Just for fun, I spent most of the day with our #Starship Flight Test 8K footage, tracking and stabilizing frame by frame (Auto tracking just couldn't handle it) from the Flight Termination Charge to explosion just to see if we could learn anything else. Shot by @considercosmos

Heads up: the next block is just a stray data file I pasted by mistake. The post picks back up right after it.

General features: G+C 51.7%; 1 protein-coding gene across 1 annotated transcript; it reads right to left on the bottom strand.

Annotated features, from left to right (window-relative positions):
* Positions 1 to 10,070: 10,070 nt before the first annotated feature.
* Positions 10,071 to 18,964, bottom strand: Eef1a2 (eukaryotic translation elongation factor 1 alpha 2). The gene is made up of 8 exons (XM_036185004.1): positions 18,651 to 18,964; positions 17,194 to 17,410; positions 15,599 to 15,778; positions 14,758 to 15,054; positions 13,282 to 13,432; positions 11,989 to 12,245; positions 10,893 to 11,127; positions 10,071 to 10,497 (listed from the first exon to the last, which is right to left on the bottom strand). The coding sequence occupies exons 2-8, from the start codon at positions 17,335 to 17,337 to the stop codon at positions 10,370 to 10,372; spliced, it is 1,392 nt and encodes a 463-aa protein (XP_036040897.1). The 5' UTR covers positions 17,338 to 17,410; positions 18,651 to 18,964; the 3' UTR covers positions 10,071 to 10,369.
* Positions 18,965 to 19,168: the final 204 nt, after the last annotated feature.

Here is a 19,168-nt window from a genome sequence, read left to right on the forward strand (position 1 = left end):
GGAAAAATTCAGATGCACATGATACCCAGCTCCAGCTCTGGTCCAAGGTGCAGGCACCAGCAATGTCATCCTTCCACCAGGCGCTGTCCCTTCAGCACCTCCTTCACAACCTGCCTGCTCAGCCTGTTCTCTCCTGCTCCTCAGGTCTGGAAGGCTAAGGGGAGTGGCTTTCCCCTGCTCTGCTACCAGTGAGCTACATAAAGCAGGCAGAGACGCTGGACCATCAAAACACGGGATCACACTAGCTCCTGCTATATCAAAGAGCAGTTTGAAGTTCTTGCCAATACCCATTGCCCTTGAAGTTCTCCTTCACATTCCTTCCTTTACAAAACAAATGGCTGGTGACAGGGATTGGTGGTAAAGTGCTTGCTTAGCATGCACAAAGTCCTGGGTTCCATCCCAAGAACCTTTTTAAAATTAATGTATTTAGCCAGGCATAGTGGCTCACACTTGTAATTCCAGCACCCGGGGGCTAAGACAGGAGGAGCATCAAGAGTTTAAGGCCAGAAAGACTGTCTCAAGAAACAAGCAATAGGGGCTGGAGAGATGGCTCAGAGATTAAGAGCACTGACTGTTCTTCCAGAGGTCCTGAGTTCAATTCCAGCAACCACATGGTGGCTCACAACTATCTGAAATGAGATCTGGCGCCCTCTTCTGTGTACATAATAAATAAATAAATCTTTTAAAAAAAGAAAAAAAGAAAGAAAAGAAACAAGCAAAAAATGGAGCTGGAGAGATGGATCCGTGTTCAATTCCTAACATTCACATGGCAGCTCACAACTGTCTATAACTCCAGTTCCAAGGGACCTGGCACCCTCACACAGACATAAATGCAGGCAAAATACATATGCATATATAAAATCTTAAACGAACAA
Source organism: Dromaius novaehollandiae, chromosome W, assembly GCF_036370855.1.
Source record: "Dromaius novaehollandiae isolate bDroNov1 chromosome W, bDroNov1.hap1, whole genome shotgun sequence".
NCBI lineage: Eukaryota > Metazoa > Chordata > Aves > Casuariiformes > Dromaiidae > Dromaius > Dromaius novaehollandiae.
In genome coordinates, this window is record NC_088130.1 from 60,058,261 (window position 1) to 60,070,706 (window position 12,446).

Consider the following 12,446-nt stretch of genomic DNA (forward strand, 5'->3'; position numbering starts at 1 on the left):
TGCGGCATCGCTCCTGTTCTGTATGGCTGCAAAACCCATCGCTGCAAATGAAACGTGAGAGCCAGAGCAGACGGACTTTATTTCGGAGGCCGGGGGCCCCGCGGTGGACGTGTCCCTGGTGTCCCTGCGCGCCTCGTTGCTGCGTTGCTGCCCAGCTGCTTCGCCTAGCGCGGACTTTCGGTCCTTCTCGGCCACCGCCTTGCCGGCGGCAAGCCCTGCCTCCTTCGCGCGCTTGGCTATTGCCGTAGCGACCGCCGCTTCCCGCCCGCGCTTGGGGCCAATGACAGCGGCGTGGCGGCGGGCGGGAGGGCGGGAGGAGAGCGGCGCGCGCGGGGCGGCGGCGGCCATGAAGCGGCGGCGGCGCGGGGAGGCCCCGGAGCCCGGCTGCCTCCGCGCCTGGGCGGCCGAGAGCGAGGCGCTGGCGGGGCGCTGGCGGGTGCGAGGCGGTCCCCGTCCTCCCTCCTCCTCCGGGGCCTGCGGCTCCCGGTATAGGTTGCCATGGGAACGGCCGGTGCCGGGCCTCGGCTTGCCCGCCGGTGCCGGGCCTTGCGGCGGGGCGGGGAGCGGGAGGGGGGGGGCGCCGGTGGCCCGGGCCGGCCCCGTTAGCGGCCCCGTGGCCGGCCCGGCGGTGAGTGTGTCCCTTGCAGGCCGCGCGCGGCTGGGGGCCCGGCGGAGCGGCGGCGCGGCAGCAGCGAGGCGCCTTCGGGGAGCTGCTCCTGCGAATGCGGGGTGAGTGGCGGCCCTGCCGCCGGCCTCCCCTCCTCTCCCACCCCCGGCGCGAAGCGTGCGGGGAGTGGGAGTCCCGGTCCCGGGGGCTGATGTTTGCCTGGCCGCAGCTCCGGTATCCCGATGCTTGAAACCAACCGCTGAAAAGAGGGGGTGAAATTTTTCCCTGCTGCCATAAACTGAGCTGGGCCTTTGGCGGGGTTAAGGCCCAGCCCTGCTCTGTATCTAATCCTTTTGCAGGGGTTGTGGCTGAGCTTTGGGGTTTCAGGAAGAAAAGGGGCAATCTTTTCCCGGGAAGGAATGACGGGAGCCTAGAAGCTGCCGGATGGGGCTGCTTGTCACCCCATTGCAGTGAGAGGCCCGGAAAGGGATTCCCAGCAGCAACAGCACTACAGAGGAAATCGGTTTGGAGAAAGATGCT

And here's the same thing with the rotation taken out. Sorry it looks so funky with the background layers and stuff, but whatever.
We finally have the first public satellite imagery of SpaceX's Starbase launch site after Starship launched 10 days ago.Look closely and you can see the damage to the propellant tanks, concrete beneath the pad and more.